Sunday, May 31, 2020

Birthday Review: Stories of Bryce Walton

Bryce Walton would have turned 102 today. Bryce Walton, you say? Who he? He was a prolific contributor of short fiction in various genres between 1945 and 1969, with just one SF novel (Son of the Ocean Deeps (1952).) He was originally from Missouri, and he died in 1988. Frankly I found his work fairly mediocre -- but at times surprisingly ambitious. He's one of those names you'd have known if you read in the field in the 1950s ... but you might not remember him.

In his honor, here's a look at several of his stories that I have read in various 1950s SF publications.

Space Science Fiction, May 1952

As for the other story, "To Each His Star", it's wholly forgettable. Bryce Walton is not one of my favorite pulp-era writers -- I've read a lot of his work for Planet. So is this story, about four criminals who escape in a spaceship heading for a paradise planet, one of four stars. They can't agree on the right planet, though, and come to violence over it (after they have crashed and are apparently traveling light years in their spacesuits). Horrid stuff.

Science Fiction Stories, 1953

Bryce Walton's "By Earthlight" (5200 words) is an anti-war story. The first flight to the Moon is planned, and a secret organization smuggles a man onto the ship (which is not meant to be manned). It's all part of an unconvincing attempt to end all war, by reasons explained in the story that I couldn't believe. It's a very sincere story, that tries to be a powerful message piece, but fizzles.

Vortex, Volume 1 Number 1

"The Last Answer", by Bryce Walton (4300 words) -- Computers and robots have taken over all man's functions and man is stagnating. A supercomputer decides that for the good of man this must change.

Planet Stories, Summer 1954

I read "Mary Anonymous", by Bryce Walton (7400 words) a few years ago in Planet Stories and didn't remember it before rereading it in Don Wollheim's anthology The Earth in Peril. It's not too bad -- Walton's stories didn't usually impress me much, but he could show some real ambition. Mars and Earth have been at war for decades, and Earth has just figured out the weapon to exterminate the Martians. But as they launch it, Mary suddenly rebels, and, as it turns out conditioned by the Martians, destroys the Earth spaceship. It's a surprisingly cynical story -- both Earth and Mars come off as irredeemably evil. Mary is sympathetic but does bad things too. The story ends with a twist revelation about Mary that seemed obvious to me (but then I had read the story before!)

Orbit, July-August 1954

"The Passion of Orpheus", by Bryce Walton (7500 words) -- probably the most ambitious of these stories, though not quite successful. After some disastrous nuclear wars, a small remnant of humanity survives. They remember the great days of life in the City. Finally, a representative young man is sent to the City, with instructions to go to the Temple and sing the Song, which may do something good but unspecified. Near the city he meets some beautiful but unambitious people, who try to keep him with him (using sex and all), but he continues to the City, sings the Song, and learns its real purpose, and the real nature of the people he has just been with. It doesn't convince, but it's not without interest -- Walton at something like the top of his not very extensive range.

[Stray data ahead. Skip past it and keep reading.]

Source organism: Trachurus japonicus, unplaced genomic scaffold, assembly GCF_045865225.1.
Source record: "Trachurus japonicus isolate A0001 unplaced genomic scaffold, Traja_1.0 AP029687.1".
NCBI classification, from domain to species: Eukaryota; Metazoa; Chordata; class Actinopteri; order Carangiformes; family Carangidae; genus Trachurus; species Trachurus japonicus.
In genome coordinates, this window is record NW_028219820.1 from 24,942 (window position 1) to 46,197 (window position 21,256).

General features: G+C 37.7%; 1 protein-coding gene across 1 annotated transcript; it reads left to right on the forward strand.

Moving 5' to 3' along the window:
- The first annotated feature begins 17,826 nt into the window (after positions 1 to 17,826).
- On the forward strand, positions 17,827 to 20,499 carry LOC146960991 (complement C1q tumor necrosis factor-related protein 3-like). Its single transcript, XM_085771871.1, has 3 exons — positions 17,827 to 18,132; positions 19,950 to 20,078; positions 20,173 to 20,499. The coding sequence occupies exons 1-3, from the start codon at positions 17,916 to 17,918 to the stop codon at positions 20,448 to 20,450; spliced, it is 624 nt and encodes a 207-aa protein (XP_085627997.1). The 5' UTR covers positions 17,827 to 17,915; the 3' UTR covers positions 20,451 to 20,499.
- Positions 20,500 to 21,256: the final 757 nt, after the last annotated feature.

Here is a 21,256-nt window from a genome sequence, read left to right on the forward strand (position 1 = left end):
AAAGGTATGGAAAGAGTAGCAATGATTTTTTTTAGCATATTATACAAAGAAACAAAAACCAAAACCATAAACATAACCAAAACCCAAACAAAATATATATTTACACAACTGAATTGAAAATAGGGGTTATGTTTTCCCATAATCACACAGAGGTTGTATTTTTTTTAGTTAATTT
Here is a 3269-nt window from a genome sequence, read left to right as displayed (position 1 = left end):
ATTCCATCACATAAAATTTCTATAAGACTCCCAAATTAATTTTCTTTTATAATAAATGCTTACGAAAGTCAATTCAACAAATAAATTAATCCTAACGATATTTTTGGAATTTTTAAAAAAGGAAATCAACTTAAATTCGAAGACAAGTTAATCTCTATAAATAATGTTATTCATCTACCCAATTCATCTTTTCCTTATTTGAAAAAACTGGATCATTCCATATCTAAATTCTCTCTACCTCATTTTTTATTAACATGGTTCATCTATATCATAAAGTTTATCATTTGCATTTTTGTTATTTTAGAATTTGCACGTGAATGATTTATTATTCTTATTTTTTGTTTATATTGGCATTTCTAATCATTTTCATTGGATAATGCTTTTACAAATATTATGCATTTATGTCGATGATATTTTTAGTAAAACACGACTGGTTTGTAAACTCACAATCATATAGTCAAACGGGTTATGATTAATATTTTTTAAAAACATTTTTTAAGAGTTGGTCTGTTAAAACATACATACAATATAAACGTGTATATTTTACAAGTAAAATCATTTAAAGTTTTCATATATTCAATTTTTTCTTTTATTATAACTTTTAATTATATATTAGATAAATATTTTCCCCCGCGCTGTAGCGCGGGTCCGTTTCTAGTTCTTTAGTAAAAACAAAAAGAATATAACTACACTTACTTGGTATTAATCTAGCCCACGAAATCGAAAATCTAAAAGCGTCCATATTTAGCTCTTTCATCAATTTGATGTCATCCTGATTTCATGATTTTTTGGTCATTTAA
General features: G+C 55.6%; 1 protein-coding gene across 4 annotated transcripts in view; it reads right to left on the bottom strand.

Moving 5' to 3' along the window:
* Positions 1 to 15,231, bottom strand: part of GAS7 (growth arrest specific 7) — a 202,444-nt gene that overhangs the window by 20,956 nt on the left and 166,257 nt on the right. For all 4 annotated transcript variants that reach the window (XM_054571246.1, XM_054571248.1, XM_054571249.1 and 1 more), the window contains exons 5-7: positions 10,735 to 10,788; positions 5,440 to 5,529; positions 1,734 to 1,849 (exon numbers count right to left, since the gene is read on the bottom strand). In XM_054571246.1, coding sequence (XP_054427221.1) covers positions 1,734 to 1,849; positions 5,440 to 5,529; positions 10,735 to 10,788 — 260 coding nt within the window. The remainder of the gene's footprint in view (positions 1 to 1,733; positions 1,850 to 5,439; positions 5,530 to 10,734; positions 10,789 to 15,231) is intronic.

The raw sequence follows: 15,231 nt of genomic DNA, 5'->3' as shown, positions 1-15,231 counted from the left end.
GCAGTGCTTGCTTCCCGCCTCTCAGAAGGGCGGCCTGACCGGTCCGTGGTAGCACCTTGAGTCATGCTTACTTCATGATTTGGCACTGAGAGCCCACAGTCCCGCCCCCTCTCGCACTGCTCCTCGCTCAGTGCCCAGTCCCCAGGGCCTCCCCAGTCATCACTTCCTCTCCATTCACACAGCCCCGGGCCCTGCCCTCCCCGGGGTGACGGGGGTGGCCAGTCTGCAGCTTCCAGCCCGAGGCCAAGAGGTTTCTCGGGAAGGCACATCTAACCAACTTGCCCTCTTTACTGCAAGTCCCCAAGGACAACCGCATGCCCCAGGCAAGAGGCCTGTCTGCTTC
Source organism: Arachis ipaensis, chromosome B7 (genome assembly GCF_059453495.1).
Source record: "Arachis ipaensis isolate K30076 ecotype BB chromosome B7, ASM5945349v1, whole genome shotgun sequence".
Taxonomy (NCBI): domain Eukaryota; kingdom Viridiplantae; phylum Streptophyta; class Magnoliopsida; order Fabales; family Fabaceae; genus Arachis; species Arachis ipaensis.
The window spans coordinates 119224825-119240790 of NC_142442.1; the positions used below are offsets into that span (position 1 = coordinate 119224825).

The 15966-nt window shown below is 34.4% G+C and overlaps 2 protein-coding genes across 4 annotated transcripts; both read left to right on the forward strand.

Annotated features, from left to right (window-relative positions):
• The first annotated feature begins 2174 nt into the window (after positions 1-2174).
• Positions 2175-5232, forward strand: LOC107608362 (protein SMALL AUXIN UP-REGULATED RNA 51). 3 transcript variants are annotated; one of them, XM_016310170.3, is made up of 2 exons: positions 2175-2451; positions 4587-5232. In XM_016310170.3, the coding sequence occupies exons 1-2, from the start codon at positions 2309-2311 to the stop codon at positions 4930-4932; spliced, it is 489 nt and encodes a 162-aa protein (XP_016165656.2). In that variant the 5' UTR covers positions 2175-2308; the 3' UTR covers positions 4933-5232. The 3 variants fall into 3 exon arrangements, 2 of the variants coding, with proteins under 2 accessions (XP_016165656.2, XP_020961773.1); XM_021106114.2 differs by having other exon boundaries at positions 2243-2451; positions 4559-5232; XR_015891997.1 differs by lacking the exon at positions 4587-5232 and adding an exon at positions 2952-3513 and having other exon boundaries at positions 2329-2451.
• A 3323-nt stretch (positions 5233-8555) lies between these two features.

If, June 1955

Bryce Walton's "Freeway" (5000 words) is a curious combination of the "people living in their cars all the time" story with the "oppressed intellectuals" story. Our hero and his wife are driving all the time, forbidden to stop for more than 8 hours at a time because he has been accused of "philosophy", and also of supporting the previous administration. His wife is sick, and he stops illegally, and he is pushed to violence, but then ... The setup is strained, and the resolution implausible.

If, October 1957

The other novelette (note that at If even stories over 20,000 words were still novelettes -- as I have noted elsewhere, Novella did not become a common term until much later, though Short Novel was not uncommon) was Bryce Walton's "Dark Windows". This concerns a future in which "eggheads" are blamed for all the world's problems. People have periodic intelligence tests, and are subject to destructive brain-probes if they fail -- or, I should say, pass! Our hero, Fred, a loyal patriot, is recruited to the SPA to help hunt down eggheads, partly because he is held to have well-suppressed intelligence. Well, you can see where this is going -- Fred will become an Egghead -- but Walton does get to a slightly unexpected ending.

Tuesday, May 26, 2020

Birthday Review: Stories of Caitlin R. Kiernan

Birthday Review: Stories of Caitlin R. Kiernan

Today is Caitlin R. Kiernan's birthday, and I find I've never published a collection of my reviews of her short fiction. So here is one!

Blog review of Shadows Over Baker Street, November 2003

"The Drowned Geologist", by Caitlín R. Kiernan, also only peripherally features Holmes, mostly telling of an American geologist who encounters some mysterious old fossils on a visit to England.

Blog review of Gothic!, April 2005

I quite enjoyed Caitlin R. Kiernan's "The Dead and the Moonstruck", another "reversal" story, this one about a changeling raised by ghouls who must pass a rite of passage test to become fully accepted by her new family. The story doesn't really go anywhere though -- it is clearly a bit of backgrounding for a character in her latest novel. But I did enjoy it.

Locus, December 2008

The opening and closing stories in the fine, typically rather mannered, small magazine Not One of Us (now up to 40 issues!) impressed me. Caitlín R. Kiernan’s “Flotsam” is a brief intense depiction of the protagonist’s latest encounter with a seductive vampire of sorts – it’s essentially a prose poem, and as such not easy to pull off, but Kiernan’s writing is lovely and it works.